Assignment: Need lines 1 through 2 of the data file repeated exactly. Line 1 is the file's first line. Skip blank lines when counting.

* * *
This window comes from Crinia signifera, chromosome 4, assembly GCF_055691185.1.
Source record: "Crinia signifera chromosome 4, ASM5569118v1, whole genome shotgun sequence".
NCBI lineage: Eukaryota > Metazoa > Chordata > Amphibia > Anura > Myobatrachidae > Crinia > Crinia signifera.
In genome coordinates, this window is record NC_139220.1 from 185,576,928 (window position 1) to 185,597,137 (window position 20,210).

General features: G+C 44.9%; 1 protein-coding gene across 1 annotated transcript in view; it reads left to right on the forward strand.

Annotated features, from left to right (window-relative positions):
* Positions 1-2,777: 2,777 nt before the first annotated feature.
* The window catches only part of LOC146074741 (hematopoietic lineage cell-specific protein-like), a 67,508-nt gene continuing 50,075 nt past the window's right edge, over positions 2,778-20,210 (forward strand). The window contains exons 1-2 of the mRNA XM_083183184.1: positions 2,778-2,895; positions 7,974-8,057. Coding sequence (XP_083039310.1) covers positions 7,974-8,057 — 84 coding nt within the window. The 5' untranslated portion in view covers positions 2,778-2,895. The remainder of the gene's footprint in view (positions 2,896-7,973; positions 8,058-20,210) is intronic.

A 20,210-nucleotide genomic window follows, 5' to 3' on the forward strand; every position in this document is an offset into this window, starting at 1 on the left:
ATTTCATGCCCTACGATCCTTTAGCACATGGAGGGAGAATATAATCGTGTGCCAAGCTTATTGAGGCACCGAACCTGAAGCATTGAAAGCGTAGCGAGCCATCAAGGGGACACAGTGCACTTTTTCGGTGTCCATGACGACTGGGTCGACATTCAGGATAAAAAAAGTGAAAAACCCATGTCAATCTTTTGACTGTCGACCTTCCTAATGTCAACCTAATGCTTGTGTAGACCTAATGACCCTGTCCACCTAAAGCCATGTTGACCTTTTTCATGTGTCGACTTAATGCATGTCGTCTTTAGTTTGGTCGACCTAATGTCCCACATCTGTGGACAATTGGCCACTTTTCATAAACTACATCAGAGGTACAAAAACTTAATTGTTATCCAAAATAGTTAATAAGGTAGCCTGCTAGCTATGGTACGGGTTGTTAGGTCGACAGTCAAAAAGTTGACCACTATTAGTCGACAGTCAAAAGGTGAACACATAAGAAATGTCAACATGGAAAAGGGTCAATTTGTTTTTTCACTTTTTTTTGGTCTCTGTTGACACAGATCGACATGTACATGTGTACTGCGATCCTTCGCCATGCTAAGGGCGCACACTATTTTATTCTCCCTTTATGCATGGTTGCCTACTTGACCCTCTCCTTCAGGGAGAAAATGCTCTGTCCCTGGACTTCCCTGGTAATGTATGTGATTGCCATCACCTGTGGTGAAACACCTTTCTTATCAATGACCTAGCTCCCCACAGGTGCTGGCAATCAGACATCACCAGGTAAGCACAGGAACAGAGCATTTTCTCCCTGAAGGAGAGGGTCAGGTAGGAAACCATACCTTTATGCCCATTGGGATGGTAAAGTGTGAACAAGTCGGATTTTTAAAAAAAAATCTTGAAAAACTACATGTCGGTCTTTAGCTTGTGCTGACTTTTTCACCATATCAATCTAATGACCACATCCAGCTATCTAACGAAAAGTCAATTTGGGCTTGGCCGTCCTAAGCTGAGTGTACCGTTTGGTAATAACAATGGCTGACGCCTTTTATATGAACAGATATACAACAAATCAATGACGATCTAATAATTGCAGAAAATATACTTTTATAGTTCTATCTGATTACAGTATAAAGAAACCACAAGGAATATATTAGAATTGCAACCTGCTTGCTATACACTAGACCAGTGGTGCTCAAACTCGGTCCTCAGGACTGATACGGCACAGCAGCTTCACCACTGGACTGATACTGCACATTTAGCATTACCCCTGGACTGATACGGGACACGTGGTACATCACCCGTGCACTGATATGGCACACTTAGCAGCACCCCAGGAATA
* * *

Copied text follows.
This window comes from Crinia signifera, chromosome 4, assembly GCF_055691185.1.
Source record: "Crinia signifera chromosome 4, ASM5569118v1, whole genome shotgun sequence".